When you start a career as a medical biller, you might hear the term upcoding in conversation. But, what is upcoding?
Upcoding happens when a healthcare provider submits codes to Medicare, Medicaid, or other insurance providers for more expensive diagnoses or procedures than the provider diagnosed or performed.
It is the act of submitting a claim with a diagnosis/procedure code to the payor, which in most cases is a health insurance firm, that is more severe or costly than what is appropriate.
For example, if a patient is treated for a broken arm, the hospital may upcode the service and bill for a more expensive code corresponding to treating a broken arm with surgery. This can result in higher medical bills for the patient.
Upcoding is not only unethical, it might cost you your job. If someone suggests that you upcode something – even if it’s a slight difference – you should report that person immediately.
Types of Upcoding
There are various types of upcoding, but all result in the provider receiving more reimbursement than they should.
One kind of upcoding is overcoding. Overcoding happens when a provider submits a claim with a diagnosis or procedure code that is more severe than what actually happened. It can also occur if a healthcare provider adds more to the bill than what happened.
Another type is miscoding, when a provider offers a claim with a diagnosis or procedure code that does not accurately reflect what was diagnosed or performed. Sometimes this is a simple error. However, it can be done to charge an insurance company and patient more.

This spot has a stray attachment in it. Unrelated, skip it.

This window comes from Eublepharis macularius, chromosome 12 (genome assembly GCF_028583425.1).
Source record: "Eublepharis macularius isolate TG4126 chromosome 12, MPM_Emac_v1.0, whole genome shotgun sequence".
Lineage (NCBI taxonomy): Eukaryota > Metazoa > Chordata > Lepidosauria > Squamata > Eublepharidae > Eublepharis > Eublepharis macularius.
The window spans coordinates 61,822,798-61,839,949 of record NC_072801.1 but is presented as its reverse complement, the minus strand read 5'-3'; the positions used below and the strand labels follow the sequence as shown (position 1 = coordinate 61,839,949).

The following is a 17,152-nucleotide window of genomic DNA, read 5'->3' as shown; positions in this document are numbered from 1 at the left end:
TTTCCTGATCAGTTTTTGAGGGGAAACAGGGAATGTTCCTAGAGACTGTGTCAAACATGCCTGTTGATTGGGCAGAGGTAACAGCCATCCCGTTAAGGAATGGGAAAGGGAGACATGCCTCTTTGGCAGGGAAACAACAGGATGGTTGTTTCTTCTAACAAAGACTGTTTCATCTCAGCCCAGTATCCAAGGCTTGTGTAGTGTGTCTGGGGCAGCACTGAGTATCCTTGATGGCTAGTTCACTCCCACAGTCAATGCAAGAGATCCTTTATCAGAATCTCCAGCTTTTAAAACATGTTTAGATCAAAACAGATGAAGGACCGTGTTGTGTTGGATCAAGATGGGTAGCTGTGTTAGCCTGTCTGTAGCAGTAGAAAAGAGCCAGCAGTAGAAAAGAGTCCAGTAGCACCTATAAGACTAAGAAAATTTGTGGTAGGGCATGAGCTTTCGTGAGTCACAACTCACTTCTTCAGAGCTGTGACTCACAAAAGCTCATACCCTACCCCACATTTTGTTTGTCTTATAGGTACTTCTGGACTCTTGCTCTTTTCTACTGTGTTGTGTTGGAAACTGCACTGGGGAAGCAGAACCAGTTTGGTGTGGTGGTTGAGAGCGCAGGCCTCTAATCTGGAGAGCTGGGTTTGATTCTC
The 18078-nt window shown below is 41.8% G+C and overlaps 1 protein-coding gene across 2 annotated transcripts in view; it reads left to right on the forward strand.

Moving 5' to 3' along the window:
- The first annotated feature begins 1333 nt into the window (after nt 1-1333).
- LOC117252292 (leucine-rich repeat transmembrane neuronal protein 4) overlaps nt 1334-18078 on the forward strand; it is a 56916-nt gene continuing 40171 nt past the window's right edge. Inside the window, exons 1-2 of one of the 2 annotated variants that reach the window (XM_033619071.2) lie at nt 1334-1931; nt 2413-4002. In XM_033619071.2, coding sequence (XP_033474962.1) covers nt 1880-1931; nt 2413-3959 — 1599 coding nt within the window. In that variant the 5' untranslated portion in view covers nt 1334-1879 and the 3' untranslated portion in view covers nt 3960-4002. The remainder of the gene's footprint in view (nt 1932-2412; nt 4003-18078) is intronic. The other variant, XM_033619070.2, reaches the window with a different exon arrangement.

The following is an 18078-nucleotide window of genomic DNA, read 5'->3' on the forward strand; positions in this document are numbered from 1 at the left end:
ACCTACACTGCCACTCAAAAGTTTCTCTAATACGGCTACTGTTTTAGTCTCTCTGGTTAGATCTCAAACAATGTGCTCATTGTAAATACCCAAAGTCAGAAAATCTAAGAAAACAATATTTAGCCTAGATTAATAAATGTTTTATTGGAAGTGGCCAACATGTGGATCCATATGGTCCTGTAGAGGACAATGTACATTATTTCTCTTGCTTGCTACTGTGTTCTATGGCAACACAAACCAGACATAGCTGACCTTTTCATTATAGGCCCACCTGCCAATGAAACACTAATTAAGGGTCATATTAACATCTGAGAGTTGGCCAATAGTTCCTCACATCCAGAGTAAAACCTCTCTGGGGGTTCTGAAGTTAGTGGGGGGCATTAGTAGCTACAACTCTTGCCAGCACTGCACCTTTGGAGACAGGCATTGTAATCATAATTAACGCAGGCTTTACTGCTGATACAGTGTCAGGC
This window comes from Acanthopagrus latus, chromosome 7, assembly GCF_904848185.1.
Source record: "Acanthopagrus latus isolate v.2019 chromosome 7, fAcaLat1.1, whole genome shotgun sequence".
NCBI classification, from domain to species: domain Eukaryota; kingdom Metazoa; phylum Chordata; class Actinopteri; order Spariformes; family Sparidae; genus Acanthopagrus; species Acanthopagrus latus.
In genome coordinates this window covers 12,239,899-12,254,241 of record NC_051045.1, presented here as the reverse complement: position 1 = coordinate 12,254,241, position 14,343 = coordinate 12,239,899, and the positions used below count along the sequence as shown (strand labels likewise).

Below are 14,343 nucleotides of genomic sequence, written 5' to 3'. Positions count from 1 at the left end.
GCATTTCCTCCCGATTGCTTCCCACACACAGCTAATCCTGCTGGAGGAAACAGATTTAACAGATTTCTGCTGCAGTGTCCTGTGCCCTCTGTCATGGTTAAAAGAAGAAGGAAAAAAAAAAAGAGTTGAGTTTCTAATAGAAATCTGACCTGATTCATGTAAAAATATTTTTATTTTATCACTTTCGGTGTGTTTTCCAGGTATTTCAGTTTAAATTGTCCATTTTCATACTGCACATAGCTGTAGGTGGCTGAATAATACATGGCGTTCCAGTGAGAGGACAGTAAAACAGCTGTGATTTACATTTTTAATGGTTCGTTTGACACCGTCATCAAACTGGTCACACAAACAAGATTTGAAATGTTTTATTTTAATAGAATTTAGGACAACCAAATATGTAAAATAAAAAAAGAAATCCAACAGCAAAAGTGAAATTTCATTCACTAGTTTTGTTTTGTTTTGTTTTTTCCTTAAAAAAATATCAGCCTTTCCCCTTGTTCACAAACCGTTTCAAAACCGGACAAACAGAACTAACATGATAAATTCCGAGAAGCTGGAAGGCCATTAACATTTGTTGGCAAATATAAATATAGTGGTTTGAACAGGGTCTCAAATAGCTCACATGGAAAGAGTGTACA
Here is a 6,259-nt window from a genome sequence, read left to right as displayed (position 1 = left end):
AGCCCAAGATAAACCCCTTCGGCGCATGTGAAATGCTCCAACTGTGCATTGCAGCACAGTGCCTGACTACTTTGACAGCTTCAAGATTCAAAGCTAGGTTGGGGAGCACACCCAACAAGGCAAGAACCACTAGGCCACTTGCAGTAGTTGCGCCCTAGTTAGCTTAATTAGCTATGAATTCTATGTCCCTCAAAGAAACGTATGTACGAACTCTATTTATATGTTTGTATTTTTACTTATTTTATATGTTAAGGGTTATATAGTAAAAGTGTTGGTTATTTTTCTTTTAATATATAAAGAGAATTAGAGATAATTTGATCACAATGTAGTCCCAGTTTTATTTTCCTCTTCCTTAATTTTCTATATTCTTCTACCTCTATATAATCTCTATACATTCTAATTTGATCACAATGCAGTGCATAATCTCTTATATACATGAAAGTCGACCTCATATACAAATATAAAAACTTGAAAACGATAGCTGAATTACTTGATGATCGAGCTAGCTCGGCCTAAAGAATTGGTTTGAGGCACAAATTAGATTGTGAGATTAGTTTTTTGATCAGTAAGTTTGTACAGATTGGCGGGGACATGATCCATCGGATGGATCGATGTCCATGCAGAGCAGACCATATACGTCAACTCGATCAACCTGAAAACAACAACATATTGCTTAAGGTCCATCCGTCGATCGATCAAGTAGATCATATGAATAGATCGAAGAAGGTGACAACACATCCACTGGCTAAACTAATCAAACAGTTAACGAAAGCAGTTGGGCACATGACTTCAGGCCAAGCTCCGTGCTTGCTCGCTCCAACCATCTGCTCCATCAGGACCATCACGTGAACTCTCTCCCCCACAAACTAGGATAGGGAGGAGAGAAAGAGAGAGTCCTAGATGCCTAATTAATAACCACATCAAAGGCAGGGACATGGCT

Why do health providers and medical billers upcode?
Healthcare providers may engage in this unethical practice to increase their profits, but it can also be used as a tool for fraud.
By submitting claims with more serious or costly procedures than what was performed, the provider can receive more reimbursement from the payor than they should. This can result in significant losses for the payor and taxpayers, who fund Medicare and Medicaid.
It can result in improper payments to the provider and, ultimately, higher premiums for everyone else. It also leads to higher costs for government programs like Medicare and Medicaid.
What does upcoding cost taxpayers?
It isn’t easy to come up with an accurate estimate of how much Medicare spends each year on upcoding.
Upcoding is a problem that affects Medicare patients across the country. That’s because upcoding is a complex issue that is very difficult to measure. Upcoding is also not confined to a particular region, type of provider, or patient.
When a hospital upcodes, the billers assign a code for a more expensive service or procedure in medical billing than the performed one.
However, it is important to note that not every hospital or provider is guilty of upcoding, and many healthcare administrators and professionals work hard to provide accurate billing information.
If you want to be one of the healthcare professionals that prevents damage from upcoding, get started today on your medical billing course. With a career as a medical biller, you’ll be ready to help your community.